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Winter Hike at Yamadera, Tohoku Region with tips

Shortly after a warm welcome into 2018, JR Vacation reached a new milestone! We embarked on our first winter hike at Yamadera! It was an exhilarating experience, as well as one of the most memorable highlights of our recent Tohoku winter trip.

A little background about Yamadera:

Located northeast of Yamagata City, Yamadera (literally translated as “Mountain Temple” in Japanese) is a Buddhist temple under the Tendai Sect. Do note that the official name of Yamadera is actually “Risshakuji” and this official name is used in signages that you see during your hike. Yamadera was founded thousands years ago in 860 by Priest Jikaku Daishi. Priest Jikaku Daishi was one of Japan’s most respected Buddhist priests during the early Heian Period, ruled by Emperor Seiwa. In the late 1600s, famous poet Basho visited Yamadera and composed a haiku (Japanese poetry) depicting on the peace and tranquility of his surroundings.

Today, Yamadera is a designated national historic site and place of scenic beauty. It is also a favorite hiking venue in the Tohoku region with a challenging hiking route consisting of steep 1,015-step stonepath through the mountains.

To reach Yamadera, just take the JR Senzan Line that connects to Yamagata City and Sendai, and alight at JR Yamadera Station. In fact, this easy accessibility makes Yamadera a favorite visiting option for travelers who are travelling within both cities. Fear not, if you have heavy luggage. You can store them easily at lockers located in JR Yamadera Station.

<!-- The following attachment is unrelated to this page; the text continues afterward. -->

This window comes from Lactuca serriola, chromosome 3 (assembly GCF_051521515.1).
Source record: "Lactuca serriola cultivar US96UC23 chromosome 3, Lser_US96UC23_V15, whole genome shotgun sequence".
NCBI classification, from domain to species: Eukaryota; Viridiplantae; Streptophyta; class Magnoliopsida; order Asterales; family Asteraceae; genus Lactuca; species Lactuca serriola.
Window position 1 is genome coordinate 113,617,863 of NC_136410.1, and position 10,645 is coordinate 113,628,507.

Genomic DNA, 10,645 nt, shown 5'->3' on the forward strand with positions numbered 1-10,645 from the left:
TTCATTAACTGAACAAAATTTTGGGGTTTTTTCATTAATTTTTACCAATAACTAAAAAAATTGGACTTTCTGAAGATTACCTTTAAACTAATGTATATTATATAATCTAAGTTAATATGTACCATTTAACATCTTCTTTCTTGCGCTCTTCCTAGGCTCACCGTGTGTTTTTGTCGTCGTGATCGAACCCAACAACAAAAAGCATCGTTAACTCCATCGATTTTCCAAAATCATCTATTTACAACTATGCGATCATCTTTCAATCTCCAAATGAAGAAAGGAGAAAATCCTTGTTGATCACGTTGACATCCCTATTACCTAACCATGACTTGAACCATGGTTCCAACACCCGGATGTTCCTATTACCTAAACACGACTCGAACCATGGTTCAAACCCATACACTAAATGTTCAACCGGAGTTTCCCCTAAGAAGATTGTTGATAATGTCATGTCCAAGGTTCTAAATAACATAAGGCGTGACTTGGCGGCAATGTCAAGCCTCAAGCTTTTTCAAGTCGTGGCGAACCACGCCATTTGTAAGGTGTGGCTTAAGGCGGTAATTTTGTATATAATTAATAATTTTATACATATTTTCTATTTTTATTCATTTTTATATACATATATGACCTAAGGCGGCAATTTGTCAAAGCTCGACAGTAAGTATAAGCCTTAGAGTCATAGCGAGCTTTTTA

A majestic view of a mountainous hike to Yamadera lies before you from the moment you alight on the train platform.

Lockers located at JR Yamadera Station. Just a side note: the station is managed by a fun-loving Station Master who visited Singapore 5 times and speaks great English!

Right outside the station, you will see a huge signage with the sightseeing information map. It depicts the sightseeing spots and three hiking courses that you can undertake.

We decided to select the Risshakuji Temple Course, which covers 14 sightseeing spots along the way.
 It is an easy 10 minutes walk to the base of the mountain. We passed by shops and small eateries selling souvenirs and food. We even saw a shop with a banner indicating their free service to store luggage. We presumed there must be a lot of hikers during peak seasons like spring and autumn, though there is absolutely no crowd during winter.

View of the Tachiyagawa river that has frozen in the cold winter.
Finally, we reached the commencement point of the “Visiting Risshakuji Temple Course” hike – where the counting of 1,015 steps begins.

The steepness of steps was manageable but conquering the slippery surface was challenging as the melting snow froze and formed a thin layer of ice. So, somehow you will feel as if you were walking on ice. It helps that there are handrails available for additional support.

We reached the first sightseeing spot – Konponchudo Hall. This is also Yamadera’s main Temple and oldest hall. The hall stores Buddhist statues and a sacred flame that is said to have been burning for the past 1000 years since its foundation!

You can visit a memorial tower of Emperor Seiwa (the tower is also the oldest stone tower in the mountain) and admire the statue of Basho and his famous haiku within the temple grounds during your hike.

“Omikuji” – blessing lots that you can draw to predict your luck in various areas such as health, business, marriage etc or auspicious decorative items for your home. Just drop the required amount into the collection boxes.